One of our WakeUP clients plans to use his self-propelled sprayer’s Real Time Kinematic (RTK) guidance system to apply two focused streams of liquid fertilizer, biologicals and WakeUP Spring after planting corn, but before the corn emerges. One stream will pinpoint two inches left of the row, the second stream two inches right of the row.
It’s an alternative for in-furrow placement with the planter, which is one of our favorite application methods to focus nutrients where (and when) they’re most effective.
March 6, 2018 — Before RTK technology, it would be impossible to guide a high-clearance Hagie or Miller with a 120-foot boom so precisely that each nozzle pinpoints a tiny, solid stream two inches from the row. But development of less expensive RTK systems and sophisticated spray boom controls make positioning within an inch possible. Earlier RTK systems accelerated strip-till placement of fertilizer by enabling planters to precisely track the planter furrow directly over the fertilizer band. Now, the same precision looks able to place smaller amounts of nutrients and biologicals precisely, even before the first spikes of corn emerge.
Inoculation of the root zone with beneficial mycorrhiza and other microbes applied on the soil surface might be almost as effective as in-furrow placement. And it’s a bit more “forgiving” if you want to increase your fertilizer rates. One or two rainfalls, and the nutrients and biologicals will probably percolate into the root zone.
Many row-crop farmers who own larger planters don’t want to install in-furrow application tanks, pumps and tubes on an already complex planter. Nor do they want to slow down a big central-hopper planter for refills with liquids. But a separate field trip with a 1,000-gallon tank on a wide-boom GPS/RTK sprayer can cover acreage fast. It also allows a second operator to make that pop-up fertility/biological pass while the planter is still rolling on another field. Wind speed isn’t much of an issue with this application, because the liquid delivery is in a thin, smooth stream under pressure. Kind of an “injection.”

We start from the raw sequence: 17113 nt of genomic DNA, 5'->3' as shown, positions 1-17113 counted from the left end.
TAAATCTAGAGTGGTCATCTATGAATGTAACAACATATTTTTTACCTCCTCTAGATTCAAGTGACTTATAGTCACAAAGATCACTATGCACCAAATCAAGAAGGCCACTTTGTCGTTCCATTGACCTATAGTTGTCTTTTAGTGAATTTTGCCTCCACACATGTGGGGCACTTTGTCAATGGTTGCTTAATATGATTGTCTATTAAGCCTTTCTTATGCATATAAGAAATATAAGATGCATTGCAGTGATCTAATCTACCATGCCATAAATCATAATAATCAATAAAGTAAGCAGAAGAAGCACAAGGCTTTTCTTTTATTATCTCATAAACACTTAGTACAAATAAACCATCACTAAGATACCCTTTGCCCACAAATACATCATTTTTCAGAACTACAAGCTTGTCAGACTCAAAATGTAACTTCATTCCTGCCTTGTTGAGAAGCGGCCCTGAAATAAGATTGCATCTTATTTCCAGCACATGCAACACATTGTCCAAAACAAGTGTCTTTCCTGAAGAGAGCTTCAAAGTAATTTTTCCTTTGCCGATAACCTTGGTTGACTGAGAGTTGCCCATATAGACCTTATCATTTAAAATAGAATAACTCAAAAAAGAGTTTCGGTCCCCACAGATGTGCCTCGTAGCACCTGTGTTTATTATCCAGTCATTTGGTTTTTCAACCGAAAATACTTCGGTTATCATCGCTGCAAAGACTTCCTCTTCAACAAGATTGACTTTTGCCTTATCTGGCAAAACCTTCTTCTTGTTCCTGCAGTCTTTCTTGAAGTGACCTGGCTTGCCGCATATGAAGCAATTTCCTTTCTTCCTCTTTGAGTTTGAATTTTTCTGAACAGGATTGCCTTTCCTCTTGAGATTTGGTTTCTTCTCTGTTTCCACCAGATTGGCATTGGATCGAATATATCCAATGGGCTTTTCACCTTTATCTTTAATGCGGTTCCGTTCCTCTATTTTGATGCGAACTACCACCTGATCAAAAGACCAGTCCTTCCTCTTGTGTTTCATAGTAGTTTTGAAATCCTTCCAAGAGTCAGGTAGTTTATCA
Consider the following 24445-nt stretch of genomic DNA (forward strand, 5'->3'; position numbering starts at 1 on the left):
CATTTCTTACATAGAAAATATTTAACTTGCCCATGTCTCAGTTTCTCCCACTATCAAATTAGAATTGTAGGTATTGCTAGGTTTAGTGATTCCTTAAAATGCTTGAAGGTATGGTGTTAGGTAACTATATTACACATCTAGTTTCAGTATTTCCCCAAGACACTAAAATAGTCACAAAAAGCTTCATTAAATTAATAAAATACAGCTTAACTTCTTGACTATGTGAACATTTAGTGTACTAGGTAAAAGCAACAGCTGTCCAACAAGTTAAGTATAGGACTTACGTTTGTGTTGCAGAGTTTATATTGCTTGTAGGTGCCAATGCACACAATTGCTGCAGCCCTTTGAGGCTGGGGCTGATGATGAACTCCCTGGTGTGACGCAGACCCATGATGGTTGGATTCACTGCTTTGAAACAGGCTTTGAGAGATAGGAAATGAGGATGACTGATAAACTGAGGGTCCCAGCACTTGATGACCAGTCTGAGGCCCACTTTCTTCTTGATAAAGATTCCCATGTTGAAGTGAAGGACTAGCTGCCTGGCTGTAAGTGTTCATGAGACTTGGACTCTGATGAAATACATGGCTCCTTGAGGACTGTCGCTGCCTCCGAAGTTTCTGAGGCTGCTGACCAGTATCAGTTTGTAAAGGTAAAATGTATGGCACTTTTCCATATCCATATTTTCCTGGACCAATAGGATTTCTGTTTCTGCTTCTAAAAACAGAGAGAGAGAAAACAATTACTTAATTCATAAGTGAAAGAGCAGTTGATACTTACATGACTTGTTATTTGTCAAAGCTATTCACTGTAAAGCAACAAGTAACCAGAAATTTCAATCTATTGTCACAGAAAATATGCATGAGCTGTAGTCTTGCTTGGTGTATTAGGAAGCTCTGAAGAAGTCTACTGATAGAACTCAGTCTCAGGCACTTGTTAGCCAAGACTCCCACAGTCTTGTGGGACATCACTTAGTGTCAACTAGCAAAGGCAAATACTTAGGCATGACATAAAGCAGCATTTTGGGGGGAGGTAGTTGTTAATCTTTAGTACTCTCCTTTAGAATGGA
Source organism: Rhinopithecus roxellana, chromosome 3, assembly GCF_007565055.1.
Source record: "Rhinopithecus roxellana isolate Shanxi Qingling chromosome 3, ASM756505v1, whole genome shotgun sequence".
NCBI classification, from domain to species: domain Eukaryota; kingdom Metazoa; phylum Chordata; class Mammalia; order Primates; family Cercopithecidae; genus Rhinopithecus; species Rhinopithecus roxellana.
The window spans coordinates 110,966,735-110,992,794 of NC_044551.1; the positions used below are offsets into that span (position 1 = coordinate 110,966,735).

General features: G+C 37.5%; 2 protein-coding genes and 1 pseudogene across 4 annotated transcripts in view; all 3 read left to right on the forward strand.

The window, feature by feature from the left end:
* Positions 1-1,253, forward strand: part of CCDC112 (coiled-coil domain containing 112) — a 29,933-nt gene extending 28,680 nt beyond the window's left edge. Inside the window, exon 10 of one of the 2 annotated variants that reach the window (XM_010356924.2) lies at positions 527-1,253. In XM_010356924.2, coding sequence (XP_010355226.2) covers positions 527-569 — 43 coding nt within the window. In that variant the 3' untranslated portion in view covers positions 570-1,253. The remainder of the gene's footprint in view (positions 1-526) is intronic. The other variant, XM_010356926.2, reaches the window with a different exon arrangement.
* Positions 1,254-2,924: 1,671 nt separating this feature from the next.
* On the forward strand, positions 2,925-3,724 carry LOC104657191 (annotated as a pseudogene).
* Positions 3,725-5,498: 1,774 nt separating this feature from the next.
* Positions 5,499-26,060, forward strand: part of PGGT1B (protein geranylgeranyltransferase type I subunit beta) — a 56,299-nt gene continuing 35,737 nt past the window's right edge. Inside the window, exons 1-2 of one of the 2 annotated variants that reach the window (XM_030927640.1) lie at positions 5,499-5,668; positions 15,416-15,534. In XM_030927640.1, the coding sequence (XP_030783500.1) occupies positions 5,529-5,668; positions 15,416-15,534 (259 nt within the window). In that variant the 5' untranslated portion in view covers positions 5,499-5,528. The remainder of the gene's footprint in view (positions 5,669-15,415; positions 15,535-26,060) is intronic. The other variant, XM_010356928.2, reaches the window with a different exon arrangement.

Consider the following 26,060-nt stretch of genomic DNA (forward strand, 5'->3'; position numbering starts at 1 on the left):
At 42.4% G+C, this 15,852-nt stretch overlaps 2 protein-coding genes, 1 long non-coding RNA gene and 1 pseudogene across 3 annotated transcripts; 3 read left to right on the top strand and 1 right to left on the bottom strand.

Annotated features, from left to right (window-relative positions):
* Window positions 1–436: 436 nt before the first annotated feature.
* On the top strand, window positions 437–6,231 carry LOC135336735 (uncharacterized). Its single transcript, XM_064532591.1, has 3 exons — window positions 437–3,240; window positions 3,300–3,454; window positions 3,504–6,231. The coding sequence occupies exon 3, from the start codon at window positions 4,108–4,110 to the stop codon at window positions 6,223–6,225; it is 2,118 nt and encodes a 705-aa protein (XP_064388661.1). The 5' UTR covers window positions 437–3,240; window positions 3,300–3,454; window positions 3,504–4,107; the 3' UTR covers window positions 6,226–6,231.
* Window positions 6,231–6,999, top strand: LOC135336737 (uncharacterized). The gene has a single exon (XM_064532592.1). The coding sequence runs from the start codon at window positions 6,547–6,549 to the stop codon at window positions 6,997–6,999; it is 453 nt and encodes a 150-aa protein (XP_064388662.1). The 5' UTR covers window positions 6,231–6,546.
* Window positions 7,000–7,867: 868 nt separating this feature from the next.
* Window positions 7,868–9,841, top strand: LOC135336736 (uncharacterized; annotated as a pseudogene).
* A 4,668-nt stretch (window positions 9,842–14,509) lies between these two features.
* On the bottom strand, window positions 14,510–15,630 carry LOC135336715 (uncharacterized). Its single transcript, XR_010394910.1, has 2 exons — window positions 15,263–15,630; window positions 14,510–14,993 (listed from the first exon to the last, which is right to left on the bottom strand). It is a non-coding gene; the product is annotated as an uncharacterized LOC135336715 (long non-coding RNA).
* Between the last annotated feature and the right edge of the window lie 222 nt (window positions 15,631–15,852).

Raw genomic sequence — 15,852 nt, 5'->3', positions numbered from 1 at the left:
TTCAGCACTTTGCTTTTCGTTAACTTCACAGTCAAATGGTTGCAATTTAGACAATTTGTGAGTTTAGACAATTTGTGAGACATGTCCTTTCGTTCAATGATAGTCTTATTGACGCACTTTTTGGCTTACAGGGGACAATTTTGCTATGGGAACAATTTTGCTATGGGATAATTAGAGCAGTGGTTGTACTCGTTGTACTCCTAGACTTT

After this premerge pass, the grower can then switch his RTK-equipped sprayer to fan tips, and follow up with another mission when corn is at the V2 (two leaf) stage: Spraying a tight band of WakeUP Spring and additional nutrients and biostimulants directly over young corn. (This was the original use of WakeUP a decade ago. It does enhance massive roots. But many farmers worried that “there’s just not much to spray, it’s mostly wasted” when they sprayed with a broadcast application.)
After the corn is tall enough to guide Y-drop fertilizer application systems, the same sprayer can follow the same track to pump out heavier rates of stabilized nitrogen and other nutrients as indicated by tissue tests or early-spring soil N tests. The Y-drop again puts liquids on both sides of the row, and near the row.
Newer sprayers also offer precise boom height control, using radar or gyro systems. The Horsch 330 introduced in 2016 has a gyro-stabilized boom which keeps boom wings at a steady height above the ground, plus sensors which raise it above field obstacles. Earlier we showed a 4-minute YouTube video of that sprayer; it’s at this link. One of our WakeUP clients, Windy Lane Farms in Indiana, is a U.S. distributor for Horsch, a German firm.
Spoon-feeding fertility when needed, and where needed, can also greatly reduce NPK pollution in tile lines and downstream. Corn growers who unleash soil biology and place nitrogen within easy reach of a mycorrhizal-rich root can raise 200-plus bushel yields with less than a half-unit of applied N per bushel.
The latest advisory from Iowa crop consultant Bob Streit underscores that idea: “More growers recognize that applying most or all of their N six months before the corn crop needs it allows too much time for it to be lost. We have seen the development, patenting and marketing of the Y-drops offer a great tool to help farmers apply the N closer to the time of crop uptake. Also, the use of calcium, sulfur, carbon or molasses based stabilizers seems to be on the increase. The acreage of branded stabilizers is also increasing, and we see decisions about which ones to use may come down to which are the least damaging to soil biology.”